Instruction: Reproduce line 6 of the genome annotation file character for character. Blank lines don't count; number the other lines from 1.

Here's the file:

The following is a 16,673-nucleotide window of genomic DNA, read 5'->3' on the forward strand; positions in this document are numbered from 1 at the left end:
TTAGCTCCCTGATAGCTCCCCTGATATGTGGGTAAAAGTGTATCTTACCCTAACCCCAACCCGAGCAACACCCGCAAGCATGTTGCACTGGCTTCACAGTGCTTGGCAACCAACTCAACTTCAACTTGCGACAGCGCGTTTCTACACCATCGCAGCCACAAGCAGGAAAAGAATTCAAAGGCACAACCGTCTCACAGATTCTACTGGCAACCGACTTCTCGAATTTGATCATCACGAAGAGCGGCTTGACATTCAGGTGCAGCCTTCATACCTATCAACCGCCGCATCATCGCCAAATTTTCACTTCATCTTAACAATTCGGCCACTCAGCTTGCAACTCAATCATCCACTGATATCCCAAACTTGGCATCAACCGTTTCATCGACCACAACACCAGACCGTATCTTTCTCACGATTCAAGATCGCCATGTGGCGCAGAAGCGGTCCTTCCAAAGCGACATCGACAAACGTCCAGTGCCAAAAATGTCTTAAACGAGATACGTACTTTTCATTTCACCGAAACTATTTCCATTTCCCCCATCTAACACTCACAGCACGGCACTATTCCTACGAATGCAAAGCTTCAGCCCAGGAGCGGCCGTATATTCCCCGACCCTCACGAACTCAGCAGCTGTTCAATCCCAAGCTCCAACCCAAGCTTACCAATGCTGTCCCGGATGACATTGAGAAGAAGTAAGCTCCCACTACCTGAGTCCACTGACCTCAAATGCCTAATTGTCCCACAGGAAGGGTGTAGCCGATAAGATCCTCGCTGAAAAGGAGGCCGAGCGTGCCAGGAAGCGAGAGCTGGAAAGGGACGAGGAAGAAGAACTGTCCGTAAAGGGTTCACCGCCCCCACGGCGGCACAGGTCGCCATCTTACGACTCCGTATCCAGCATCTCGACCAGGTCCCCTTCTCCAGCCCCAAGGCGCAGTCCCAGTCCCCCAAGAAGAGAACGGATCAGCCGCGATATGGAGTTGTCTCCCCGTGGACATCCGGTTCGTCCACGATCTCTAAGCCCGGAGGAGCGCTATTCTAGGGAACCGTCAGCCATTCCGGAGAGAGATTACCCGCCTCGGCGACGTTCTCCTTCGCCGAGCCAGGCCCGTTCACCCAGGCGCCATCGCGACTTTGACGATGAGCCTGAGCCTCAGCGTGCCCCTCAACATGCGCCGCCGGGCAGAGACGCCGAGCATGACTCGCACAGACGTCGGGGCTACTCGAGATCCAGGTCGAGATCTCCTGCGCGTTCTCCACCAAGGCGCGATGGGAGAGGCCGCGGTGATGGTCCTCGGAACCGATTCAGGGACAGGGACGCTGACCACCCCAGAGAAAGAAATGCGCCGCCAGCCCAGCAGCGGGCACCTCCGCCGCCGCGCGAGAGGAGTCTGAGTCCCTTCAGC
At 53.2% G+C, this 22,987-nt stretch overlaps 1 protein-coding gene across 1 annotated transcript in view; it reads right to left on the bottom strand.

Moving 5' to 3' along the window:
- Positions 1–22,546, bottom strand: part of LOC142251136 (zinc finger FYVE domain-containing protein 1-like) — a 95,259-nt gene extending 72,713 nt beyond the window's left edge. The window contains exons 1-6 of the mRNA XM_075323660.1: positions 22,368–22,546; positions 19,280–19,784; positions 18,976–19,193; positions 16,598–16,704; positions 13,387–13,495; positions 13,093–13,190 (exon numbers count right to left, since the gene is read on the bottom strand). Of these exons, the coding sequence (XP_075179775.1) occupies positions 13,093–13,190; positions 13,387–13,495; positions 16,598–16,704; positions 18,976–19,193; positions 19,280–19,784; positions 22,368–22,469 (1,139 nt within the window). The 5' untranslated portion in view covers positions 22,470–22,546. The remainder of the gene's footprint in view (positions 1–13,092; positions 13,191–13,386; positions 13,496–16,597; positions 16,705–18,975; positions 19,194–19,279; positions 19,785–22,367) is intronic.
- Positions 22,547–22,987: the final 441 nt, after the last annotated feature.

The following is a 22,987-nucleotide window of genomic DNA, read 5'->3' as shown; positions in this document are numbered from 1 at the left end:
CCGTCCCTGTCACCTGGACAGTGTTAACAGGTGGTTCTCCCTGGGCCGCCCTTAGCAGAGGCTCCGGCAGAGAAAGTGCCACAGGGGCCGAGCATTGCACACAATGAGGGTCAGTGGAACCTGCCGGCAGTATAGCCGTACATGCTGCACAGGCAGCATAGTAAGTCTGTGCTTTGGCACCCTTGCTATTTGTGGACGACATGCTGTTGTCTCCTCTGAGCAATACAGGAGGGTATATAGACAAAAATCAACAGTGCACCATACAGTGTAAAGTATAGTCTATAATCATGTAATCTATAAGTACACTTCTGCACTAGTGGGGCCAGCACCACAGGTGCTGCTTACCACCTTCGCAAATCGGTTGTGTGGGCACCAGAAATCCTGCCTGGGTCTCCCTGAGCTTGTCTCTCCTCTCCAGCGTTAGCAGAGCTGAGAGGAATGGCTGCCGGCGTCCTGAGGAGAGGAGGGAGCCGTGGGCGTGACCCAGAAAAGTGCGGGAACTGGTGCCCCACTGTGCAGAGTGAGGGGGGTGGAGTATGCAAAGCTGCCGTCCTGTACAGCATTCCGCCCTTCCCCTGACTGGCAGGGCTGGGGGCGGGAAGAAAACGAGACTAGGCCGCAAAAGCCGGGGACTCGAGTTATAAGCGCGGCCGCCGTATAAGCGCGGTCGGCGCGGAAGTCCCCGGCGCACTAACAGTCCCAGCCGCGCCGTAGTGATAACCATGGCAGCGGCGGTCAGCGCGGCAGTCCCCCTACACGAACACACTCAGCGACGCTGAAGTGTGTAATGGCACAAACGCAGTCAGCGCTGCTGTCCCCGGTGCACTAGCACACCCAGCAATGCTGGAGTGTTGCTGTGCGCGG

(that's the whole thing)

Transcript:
- Positions 22,547–22,987: the final 441 nt, after the last annotated feature.